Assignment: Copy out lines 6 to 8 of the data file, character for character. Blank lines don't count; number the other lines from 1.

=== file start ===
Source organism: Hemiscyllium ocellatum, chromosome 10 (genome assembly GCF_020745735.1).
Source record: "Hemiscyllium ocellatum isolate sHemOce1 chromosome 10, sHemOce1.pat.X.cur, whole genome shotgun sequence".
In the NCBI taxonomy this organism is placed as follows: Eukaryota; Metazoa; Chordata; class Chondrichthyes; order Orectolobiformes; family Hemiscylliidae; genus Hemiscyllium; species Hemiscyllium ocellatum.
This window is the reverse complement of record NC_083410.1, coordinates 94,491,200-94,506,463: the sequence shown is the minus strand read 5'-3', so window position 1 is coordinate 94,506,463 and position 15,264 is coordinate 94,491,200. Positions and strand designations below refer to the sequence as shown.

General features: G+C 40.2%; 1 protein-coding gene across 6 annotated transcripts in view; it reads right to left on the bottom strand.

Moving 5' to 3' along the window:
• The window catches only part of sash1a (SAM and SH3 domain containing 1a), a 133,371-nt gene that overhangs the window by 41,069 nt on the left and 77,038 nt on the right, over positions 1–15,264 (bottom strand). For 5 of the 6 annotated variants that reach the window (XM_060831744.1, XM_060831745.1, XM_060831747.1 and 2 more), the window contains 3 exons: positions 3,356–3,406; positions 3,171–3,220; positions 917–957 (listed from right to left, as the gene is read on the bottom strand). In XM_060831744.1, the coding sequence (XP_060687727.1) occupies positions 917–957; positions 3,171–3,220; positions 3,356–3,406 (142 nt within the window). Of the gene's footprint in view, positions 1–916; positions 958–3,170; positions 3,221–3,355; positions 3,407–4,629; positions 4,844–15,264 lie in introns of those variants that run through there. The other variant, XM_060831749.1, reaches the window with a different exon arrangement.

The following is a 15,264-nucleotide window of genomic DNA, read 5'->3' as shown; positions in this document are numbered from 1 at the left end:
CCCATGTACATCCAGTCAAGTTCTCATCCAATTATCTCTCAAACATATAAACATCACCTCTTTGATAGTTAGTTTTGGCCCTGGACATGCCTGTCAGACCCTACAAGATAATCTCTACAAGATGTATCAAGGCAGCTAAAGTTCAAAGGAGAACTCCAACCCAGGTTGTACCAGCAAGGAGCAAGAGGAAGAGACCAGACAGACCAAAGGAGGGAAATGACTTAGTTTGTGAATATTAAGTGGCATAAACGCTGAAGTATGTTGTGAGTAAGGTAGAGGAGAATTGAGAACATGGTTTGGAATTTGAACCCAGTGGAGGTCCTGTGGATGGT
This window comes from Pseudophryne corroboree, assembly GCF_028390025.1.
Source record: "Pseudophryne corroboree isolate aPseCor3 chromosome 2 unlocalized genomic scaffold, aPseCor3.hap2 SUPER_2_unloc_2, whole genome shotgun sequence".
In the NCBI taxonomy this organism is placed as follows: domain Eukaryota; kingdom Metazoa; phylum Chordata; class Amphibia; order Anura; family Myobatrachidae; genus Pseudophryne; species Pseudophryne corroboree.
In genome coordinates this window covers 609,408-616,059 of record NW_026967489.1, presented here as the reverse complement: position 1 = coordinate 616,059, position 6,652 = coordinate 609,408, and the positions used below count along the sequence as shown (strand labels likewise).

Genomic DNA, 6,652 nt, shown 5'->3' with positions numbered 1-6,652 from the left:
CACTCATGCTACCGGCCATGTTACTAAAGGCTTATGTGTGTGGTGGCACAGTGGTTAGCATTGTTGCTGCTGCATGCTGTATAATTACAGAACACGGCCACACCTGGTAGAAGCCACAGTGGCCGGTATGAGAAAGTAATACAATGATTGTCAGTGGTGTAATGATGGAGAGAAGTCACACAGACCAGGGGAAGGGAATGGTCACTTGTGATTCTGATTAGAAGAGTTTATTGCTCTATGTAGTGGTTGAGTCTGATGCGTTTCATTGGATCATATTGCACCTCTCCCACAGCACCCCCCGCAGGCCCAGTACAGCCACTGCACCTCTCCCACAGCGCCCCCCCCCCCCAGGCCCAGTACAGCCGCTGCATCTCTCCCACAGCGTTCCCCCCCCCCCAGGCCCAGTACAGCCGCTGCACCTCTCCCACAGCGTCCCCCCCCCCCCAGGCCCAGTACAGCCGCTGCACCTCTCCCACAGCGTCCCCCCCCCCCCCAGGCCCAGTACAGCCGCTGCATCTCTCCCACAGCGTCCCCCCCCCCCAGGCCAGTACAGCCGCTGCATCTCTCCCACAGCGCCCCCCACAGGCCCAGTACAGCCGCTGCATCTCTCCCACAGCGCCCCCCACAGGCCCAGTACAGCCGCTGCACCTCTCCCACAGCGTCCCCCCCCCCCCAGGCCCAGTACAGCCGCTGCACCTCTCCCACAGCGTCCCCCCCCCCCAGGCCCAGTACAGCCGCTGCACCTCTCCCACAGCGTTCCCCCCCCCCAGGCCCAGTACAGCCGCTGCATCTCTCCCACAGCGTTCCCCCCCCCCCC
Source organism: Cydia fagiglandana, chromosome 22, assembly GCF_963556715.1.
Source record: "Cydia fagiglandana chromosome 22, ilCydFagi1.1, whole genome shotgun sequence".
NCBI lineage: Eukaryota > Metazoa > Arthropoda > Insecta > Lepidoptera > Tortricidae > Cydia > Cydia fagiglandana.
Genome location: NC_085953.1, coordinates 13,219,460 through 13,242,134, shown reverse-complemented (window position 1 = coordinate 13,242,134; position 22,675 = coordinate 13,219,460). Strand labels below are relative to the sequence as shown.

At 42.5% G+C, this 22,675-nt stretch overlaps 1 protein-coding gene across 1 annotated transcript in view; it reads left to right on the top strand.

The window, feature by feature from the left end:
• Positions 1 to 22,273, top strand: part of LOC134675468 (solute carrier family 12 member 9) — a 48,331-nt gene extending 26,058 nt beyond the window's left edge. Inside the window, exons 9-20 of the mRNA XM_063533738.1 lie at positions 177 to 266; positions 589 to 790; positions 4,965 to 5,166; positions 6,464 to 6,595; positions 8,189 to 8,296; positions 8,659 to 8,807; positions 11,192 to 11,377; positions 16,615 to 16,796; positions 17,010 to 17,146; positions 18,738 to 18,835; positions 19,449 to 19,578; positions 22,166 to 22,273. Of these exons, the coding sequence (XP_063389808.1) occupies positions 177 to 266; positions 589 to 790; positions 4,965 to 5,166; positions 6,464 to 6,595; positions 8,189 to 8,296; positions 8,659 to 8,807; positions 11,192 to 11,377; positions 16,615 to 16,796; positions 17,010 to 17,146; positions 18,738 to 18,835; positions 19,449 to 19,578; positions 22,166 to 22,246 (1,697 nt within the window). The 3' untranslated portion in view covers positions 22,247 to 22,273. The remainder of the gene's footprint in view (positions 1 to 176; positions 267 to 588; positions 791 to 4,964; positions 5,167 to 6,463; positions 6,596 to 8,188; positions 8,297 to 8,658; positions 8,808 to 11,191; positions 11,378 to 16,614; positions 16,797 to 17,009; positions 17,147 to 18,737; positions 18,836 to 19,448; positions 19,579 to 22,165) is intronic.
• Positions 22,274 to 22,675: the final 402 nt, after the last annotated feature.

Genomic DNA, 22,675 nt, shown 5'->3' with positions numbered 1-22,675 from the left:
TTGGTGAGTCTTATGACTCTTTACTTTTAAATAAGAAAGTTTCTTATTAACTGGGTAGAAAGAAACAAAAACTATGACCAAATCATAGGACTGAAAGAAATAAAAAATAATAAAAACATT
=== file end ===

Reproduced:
Moving 5' to 3' along the window:
• The window catches only part of sash1a (SAM and SH3 domain containing 1a), a 133,371-nt gene that overhangs the window by 41,069 nt on the left and 77,038 nt on the right, over positions 1–15,264 (bottom strand). For 5 of the 6 annotated variants that reach the window (XM_060831744.1, XM_060831745.1, XM_060831747.1 and 2 more), the window contains 3 exons: positions 3,356–3,406; positions 3,171–3,220; positions 917–957 (listed from right to left, as the gene is read on the bottom strand). In XM_060831744.1, the coding sequence (XP_060687727.1) occupies positions 917–957; positions 3,171–3,220; positions 3,356–3,406 (142 nt within the window). Of the gene's footprint in view, positions 1–916; positions 958–3,170; positions 3,221–3,355; positions 3,407–4,629; positions 4,844–15,264 lie in introns of those variants that run through there. The other variant, XM_060831749.1, reaches the window with a different exon arrangement.

The following is a 15,264-nucleotide window of genomic DNA, read 5'->3' as shown; positions in this document are numbered from 1 at the left end: